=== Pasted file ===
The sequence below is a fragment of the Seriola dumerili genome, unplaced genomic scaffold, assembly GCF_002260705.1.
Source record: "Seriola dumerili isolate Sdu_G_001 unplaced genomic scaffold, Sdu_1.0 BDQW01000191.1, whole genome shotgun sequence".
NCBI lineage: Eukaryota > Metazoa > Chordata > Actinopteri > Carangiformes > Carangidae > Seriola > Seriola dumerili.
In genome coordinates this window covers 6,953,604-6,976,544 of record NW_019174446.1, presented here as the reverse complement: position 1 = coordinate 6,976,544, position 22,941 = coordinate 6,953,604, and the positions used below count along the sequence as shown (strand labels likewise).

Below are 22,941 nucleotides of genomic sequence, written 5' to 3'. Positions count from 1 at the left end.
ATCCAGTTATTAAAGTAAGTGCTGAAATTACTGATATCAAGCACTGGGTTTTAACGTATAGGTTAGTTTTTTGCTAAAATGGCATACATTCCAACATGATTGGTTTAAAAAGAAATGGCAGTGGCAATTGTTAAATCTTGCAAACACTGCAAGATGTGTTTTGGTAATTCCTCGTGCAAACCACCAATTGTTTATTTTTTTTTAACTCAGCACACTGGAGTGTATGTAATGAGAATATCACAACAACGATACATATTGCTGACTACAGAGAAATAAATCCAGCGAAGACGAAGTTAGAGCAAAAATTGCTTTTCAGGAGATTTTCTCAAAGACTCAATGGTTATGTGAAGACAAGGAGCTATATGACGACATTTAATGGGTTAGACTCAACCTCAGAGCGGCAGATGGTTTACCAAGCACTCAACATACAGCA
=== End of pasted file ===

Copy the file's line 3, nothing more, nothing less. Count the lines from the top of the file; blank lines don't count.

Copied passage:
NCBI lineage: Eukaryota > Metazoa > Chordata > Actinopteri > Carangiformes > Carangidae > Seriola > Seriola dumerili.